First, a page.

Food banks need our help but they shouldn't be needed
Updated: May 11
Sabine Goodwin, Coordinator, Independent Food Aid Network
9 years of austerity, more food banks than McDonalds branches, 10% of UK households living with food insecurity but now more poverty could be on its way. Post-election result, there’s been a huge public response to an unavoidable truth – food banks need our help. But how is it best to donate to food banks?
Food banking has been a reality in North America for decades but for every food collection and every donated tin, food insecurity has not diminished. The number of emergency food parcels given out by the Trussell Trust in the UK increased by 19% to 1.6 million at its last yearly count. Data collated in Scotland from independent food banks almost doubled previous Trussell Trust figures – extrapolated, these figures put the total at approximately 3 million emergency food parcels for both independent and Trussell Trust sectors for April 2018 to March 2019. We already know that giving someone a food parcel can alleviate food poverty but will never solve it. Policy changes addressing the root causes of the poverty driving food bank use are the only long-term solutions.
While destitution and poverty exist in the here and now, it’s critical to support food banks and each and every donation is very much appreciated. But there are also ways that donations can be made to both improve the present situation and to eventually see the need for food banks eradicated.
And there are thousands more food aid providers across the country supporting people on no or little income which don’t operate as food banks.
It may well be that local food banks have specific needs for certain items. Often a food bank will advertise missing items on their website but some independent food banks prefer cash donations which enables their teams to buy fresh food including fruit and vegetables which can’t be easily stored, food for special dietary requirements and culturally appropriate food. What’s more, donating this way means food banks don’t have to find ways of storing food and can keep this funding for the summer months when donations tend to dwindle.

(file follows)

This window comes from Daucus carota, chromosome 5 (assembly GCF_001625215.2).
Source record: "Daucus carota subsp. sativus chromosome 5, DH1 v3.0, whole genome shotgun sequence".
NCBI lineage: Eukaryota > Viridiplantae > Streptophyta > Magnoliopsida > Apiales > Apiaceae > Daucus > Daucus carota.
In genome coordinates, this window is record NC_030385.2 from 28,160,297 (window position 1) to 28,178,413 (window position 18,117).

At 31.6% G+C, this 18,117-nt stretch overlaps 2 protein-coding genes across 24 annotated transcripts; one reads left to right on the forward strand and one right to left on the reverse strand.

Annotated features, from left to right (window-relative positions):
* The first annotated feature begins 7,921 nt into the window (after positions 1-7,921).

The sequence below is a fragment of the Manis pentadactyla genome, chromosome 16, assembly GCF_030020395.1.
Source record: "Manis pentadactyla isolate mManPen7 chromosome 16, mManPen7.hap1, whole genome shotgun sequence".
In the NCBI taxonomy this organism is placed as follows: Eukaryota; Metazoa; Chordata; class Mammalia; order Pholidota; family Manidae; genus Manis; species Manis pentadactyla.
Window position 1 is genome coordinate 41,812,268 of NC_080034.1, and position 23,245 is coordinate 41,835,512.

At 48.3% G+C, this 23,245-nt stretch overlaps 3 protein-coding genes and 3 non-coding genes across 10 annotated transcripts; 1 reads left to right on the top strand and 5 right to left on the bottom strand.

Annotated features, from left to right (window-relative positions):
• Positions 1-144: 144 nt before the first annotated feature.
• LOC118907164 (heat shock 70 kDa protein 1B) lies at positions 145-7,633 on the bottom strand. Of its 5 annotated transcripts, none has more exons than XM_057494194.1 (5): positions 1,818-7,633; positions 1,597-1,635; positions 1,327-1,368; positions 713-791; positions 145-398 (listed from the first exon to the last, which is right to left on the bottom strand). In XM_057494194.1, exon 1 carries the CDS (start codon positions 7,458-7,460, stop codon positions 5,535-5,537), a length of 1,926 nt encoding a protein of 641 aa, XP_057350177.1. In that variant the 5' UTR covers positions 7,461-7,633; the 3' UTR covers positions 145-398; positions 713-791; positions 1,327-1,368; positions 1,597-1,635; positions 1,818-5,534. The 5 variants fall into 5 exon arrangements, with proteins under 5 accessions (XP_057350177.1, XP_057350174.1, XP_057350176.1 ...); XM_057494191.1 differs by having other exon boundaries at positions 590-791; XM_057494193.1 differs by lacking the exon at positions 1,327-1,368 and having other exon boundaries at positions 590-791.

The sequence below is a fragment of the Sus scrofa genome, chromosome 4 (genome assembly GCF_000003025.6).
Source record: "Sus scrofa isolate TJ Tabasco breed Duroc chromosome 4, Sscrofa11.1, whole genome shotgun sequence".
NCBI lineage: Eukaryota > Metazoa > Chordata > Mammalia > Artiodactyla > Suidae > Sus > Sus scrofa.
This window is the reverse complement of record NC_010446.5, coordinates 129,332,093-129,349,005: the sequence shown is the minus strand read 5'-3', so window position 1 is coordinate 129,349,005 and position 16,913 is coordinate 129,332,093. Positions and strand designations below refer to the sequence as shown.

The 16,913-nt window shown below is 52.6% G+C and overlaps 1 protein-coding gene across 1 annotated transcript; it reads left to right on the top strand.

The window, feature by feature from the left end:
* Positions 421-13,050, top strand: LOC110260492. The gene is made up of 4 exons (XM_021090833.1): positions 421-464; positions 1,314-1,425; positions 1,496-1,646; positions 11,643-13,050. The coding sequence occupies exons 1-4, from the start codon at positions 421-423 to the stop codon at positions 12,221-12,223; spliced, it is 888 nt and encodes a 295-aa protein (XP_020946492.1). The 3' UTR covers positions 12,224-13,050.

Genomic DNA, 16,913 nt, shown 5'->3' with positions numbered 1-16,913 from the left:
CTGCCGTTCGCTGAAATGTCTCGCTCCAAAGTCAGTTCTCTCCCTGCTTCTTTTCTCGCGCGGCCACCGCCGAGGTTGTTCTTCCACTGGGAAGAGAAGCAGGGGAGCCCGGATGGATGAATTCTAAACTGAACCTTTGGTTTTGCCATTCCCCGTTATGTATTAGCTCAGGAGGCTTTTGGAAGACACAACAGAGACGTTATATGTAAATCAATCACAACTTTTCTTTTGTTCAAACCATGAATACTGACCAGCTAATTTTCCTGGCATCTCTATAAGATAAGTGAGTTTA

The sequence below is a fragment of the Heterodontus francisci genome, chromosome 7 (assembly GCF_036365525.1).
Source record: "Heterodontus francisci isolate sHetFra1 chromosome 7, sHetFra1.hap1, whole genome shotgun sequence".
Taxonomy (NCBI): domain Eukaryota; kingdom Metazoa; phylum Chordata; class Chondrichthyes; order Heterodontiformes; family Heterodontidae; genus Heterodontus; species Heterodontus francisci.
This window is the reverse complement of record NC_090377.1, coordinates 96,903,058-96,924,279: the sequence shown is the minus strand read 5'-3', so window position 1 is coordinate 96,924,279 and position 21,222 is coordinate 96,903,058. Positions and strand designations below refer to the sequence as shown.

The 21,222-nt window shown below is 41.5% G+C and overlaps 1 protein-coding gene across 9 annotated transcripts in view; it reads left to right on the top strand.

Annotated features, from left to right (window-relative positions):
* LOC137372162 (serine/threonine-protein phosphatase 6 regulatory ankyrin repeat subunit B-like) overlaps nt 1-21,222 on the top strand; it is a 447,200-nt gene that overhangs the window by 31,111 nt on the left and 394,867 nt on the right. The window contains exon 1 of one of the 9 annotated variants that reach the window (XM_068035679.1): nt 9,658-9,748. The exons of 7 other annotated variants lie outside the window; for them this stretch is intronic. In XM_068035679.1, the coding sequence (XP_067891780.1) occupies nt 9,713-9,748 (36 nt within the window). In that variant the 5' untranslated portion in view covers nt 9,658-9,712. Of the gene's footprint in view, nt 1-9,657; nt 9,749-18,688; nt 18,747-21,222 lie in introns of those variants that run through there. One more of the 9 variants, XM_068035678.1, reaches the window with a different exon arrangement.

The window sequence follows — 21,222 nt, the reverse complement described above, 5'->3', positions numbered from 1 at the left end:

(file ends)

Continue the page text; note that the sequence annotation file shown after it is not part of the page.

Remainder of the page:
Some people might think about donating food via supermarkets but there is concern that questions need to be asked about the motivation of businesses here. Many supermarkets do not pay a Real Living Wage and it’s evident from research across both the Trussell Trust and independent sectors that in-work poverty is on the rise.
And if they possibly can, we would urge donors to also write a letter to their newly elected MP for every donation they make. It’s so important to let our representatives know that the root causes of poverty driving food bank use urgently need to be addressed – low wages, housing costs, zero-hour contracts, the benefits freeze, the 2-child limit, Universal Credit waiting time are examples. The realisation of the Right to Food within UK legislation would be a critical step in the right direction – Everyone has the right to be able to afford healthy and nutritious food and a legal framework could ensure this happens.
We have to accept that emergency food parcels are needed now but let’s not ever accept they are inevitable in our society.
The Independent Food Aid Network connects, represents and supports independent food aid providers including independent food banks across the UK and advocates on their behalf at a national level. Our members do not pay a membership fee. Our vision is of a country that doesn’t need emergency food aid and in which good food is accessible to all.